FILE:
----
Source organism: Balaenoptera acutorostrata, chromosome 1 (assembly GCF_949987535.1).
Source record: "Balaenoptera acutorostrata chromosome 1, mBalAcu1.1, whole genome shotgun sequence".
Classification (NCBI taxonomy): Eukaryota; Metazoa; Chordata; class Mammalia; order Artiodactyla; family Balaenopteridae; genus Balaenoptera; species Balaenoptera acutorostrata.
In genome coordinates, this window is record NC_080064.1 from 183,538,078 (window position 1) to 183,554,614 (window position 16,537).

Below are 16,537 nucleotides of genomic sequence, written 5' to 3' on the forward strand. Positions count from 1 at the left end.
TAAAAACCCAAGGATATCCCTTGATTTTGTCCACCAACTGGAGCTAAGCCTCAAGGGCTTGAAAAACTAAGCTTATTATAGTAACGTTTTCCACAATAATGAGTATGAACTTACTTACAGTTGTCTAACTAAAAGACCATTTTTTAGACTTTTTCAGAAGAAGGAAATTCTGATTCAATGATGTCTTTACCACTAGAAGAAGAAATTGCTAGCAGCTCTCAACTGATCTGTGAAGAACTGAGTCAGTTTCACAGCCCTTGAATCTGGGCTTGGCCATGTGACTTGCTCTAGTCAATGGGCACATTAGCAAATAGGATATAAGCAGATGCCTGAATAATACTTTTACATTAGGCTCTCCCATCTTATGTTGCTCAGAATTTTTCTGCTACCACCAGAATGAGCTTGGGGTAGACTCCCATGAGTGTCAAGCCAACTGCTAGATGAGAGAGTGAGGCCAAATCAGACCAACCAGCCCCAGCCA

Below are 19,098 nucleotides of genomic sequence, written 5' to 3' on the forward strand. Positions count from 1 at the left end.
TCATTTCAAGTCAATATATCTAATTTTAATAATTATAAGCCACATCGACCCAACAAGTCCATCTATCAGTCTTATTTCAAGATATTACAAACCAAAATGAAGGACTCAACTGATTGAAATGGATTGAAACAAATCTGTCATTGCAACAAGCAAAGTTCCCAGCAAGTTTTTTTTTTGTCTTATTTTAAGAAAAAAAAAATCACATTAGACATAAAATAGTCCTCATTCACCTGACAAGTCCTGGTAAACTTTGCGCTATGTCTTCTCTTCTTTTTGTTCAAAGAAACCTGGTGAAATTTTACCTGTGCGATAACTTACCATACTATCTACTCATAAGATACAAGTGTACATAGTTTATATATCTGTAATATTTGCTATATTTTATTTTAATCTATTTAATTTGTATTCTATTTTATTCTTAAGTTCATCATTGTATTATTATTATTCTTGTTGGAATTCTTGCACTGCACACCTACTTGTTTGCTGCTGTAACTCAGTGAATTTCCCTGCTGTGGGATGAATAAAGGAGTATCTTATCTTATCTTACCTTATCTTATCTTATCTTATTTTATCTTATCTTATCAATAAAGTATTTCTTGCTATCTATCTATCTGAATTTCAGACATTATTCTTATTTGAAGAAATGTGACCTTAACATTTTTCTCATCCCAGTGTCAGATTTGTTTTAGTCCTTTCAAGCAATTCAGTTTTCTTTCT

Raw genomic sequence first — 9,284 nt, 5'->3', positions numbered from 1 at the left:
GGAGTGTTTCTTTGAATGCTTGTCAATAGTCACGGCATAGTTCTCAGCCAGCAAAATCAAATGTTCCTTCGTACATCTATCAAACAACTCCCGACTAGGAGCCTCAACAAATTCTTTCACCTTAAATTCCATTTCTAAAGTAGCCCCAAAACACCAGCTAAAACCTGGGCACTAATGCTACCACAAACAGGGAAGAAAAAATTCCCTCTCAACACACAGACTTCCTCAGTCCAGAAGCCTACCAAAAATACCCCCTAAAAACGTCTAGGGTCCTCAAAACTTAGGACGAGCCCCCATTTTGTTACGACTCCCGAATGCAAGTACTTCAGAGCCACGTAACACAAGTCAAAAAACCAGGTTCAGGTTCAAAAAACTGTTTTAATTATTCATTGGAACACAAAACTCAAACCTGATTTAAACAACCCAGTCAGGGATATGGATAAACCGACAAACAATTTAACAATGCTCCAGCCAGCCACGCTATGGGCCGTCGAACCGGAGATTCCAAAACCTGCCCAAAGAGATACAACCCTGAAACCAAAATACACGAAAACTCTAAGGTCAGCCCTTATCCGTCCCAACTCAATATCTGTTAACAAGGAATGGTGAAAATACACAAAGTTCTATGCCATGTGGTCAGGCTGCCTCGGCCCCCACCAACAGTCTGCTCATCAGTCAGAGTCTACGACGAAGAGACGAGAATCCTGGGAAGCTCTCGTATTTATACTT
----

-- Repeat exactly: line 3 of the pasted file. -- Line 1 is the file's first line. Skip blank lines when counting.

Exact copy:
Classification (NCBI taxonomy): Eukaryota; Metazoa; Chordata; class Mammalia; order Artiodactyla; family Balaenopteridae; genus Balaenoptera; species Balaenoptera acutorostrata.